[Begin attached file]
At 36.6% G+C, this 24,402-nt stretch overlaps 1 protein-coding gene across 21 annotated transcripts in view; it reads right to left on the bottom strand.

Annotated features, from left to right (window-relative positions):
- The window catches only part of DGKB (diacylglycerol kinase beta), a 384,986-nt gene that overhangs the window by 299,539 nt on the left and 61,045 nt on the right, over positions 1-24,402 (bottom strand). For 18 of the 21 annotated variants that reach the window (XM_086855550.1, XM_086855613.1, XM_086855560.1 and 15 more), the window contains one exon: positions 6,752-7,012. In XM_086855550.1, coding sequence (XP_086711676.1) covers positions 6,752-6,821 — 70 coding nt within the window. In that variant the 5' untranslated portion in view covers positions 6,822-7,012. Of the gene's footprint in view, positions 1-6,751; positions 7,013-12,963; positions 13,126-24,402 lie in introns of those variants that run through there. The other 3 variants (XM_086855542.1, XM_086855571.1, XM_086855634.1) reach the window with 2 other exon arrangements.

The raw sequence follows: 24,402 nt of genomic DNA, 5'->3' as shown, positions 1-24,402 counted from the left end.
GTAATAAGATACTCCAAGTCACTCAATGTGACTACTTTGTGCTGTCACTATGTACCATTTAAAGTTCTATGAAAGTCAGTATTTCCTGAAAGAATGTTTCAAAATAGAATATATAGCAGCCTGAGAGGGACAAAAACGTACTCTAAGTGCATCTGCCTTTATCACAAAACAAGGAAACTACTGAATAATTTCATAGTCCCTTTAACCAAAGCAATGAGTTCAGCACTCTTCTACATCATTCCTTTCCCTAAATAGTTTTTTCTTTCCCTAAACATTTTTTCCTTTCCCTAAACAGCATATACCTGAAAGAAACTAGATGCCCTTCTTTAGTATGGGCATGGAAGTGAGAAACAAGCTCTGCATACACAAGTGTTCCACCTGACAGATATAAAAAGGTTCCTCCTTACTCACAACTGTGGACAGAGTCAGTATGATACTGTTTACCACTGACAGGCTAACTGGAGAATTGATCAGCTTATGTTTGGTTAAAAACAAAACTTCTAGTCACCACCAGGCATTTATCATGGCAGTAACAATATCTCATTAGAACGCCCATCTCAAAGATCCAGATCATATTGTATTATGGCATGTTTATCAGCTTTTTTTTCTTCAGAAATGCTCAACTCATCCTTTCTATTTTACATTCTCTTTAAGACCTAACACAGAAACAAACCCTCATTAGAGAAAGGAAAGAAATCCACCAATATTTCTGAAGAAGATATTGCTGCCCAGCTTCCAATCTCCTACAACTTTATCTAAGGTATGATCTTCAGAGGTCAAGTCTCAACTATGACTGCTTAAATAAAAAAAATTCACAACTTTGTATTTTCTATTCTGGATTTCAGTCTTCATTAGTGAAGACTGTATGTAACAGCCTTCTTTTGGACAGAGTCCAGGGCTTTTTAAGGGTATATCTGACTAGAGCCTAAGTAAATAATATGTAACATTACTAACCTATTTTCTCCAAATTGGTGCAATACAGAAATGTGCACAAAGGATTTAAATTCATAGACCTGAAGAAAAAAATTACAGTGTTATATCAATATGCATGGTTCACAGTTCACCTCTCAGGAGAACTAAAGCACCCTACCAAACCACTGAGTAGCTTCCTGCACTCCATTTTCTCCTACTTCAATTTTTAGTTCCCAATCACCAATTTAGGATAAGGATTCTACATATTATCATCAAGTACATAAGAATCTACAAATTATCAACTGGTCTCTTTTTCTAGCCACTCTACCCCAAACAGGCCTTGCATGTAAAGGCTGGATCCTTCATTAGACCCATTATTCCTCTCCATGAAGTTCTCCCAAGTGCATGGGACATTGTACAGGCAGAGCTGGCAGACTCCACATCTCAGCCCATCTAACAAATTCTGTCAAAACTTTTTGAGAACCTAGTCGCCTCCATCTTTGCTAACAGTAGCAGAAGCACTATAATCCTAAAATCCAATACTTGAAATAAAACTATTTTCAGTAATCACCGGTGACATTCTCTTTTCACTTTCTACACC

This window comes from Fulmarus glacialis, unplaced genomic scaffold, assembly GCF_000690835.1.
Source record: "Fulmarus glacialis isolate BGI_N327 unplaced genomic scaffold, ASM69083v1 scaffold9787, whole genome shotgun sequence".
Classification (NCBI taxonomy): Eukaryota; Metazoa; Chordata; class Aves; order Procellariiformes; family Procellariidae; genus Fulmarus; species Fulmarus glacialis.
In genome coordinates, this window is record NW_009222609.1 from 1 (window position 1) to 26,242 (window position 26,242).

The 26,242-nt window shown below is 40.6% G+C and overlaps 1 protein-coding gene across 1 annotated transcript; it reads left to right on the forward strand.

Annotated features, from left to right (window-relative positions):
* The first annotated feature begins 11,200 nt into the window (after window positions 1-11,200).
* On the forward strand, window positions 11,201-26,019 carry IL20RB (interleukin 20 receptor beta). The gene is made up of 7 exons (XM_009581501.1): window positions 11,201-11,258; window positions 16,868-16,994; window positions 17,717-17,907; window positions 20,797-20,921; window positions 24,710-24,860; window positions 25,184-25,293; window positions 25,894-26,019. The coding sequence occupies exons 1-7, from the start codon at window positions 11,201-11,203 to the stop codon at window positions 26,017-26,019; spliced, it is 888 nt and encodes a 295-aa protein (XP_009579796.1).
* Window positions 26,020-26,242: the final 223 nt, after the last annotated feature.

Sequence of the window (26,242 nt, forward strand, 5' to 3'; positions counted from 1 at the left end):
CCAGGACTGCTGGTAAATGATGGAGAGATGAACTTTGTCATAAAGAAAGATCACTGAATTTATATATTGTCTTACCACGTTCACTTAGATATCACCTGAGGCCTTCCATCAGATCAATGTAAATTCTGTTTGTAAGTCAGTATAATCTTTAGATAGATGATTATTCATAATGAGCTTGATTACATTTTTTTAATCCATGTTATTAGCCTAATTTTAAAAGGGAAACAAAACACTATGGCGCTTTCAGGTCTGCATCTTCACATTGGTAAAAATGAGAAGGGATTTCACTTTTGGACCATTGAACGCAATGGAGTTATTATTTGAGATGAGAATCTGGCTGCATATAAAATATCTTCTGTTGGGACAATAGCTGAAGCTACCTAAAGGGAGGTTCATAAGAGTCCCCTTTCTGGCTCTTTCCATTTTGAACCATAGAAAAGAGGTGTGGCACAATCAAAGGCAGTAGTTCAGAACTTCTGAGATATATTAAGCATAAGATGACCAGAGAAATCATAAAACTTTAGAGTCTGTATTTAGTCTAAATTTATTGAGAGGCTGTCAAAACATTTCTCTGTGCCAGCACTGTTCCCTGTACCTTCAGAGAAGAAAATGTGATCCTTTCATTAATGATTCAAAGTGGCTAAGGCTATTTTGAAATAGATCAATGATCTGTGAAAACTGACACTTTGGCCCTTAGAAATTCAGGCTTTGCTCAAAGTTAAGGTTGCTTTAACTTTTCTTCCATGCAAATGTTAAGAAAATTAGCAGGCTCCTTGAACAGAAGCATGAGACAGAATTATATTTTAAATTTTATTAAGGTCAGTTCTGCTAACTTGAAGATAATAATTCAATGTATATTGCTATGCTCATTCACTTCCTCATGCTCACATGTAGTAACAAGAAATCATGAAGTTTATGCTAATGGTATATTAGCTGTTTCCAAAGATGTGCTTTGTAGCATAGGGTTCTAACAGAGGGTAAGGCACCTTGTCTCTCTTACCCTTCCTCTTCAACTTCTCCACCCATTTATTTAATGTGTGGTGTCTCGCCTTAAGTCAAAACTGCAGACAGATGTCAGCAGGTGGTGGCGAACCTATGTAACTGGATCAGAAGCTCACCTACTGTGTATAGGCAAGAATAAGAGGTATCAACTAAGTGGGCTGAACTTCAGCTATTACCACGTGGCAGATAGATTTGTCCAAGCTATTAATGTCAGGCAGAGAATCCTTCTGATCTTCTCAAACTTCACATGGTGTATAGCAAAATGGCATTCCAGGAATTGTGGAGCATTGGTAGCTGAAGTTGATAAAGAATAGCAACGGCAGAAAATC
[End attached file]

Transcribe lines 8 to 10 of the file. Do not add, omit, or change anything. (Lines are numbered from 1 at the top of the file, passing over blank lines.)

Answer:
Classification (NCBI taxonomy): Eukaryota; Metazoa; Chordata; class Aves; order Procellariiformes; family Procellariidae; genus Fulmarus; species Fulmarus glacialis.
In genome coordinates, this window is record NW_009222609.1 from 1 (window position 1) to 26,242 (window position 26,242).

The 26,242-nt window shown below is 40.6% G+C and overlaps 1 protein-coding gene across 1 annotated transcript; it reads left to right on the forward strand.